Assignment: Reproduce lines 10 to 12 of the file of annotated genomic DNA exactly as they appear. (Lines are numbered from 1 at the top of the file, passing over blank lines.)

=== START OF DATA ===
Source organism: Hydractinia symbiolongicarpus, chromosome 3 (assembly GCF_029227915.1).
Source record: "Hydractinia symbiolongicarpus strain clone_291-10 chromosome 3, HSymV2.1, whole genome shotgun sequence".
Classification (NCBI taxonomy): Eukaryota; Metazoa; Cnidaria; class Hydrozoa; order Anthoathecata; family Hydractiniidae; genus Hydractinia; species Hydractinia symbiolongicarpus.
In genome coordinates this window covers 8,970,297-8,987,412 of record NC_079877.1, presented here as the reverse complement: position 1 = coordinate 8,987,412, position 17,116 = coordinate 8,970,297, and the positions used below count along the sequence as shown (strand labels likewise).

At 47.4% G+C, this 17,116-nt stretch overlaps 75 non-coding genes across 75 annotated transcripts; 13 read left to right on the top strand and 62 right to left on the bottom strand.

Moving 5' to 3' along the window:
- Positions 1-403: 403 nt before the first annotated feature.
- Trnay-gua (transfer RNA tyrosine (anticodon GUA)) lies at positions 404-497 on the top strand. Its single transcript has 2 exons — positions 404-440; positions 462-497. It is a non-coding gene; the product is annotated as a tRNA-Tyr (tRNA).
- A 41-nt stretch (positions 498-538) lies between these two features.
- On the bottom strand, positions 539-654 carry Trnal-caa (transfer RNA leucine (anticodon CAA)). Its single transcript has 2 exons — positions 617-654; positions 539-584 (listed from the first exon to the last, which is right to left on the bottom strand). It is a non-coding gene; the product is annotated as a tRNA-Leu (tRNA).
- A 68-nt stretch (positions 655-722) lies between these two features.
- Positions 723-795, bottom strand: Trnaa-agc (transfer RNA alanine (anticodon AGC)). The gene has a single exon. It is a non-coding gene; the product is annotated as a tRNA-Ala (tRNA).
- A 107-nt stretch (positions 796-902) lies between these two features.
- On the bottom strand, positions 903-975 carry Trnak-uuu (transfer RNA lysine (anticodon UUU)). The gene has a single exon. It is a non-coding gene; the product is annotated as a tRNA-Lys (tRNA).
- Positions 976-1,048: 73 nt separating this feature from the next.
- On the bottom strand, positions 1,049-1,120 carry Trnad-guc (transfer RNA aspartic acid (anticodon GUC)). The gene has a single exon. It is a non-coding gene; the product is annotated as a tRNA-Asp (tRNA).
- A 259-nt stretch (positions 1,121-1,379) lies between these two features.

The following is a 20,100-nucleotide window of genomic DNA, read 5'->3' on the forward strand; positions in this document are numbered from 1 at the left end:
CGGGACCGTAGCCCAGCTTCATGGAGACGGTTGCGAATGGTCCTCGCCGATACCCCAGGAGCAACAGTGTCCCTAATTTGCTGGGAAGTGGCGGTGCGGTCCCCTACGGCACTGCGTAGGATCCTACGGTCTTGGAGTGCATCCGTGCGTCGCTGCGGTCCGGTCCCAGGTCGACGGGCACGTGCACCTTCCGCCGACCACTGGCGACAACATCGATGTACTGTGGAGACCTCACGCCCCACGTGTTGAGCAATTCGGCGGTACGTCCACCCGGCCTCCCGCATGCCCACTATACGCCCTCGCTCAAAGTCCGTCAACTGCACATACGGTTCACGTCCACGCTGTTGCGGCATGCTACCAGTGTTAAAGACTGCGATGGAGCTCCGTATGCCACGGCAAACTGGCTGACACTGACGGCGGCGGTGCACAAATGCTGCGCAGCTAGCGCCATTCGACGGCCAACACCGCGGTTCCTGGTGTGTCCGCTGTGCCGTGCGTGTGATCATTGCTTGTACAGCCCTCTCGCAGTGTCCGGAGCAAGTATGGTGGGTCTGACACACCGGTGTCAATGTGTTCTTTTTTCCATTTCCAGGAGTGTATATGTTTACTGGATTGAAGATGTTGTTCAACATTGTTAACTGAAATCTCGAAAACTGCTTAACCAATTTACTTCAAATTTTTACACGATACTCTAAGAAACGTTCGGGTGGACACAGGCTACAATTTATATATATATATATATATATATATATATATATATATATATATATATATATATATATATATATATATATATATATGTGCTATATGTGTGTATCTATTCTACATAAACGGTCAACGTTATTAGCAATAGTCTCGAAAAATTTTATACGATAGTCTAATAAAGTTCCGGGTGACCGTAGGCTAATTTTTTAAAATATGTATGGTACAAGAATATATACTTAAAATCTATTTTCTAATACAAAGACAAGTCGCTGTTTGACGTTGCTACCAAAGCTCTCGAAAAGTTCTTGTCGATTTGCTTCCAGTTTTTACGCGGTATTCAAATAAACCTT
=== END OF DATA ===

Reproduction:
- On the bottom strand, positions 539-654 carry Trnal-caa (transfer RNA leucine (anticodon CAA)). Its single transcript has 2 exons — positions 617-654; positions 539-584 (listed from the first exon to the last, which is right to left on the bottom strand). It is a non-coding gene; the product is annotated as a tRNA-Leu (tRNA).
- A 68-nt stretch (positions 655-722) lies between these two features.
- Positions 723-795, bottom strand: Trnaa-agc (transfer RNA alanine (anticodon AGC)). The gene has a single exon. It is a non-coding gene; the product is annotated as a tRNA-Ala (tRNA).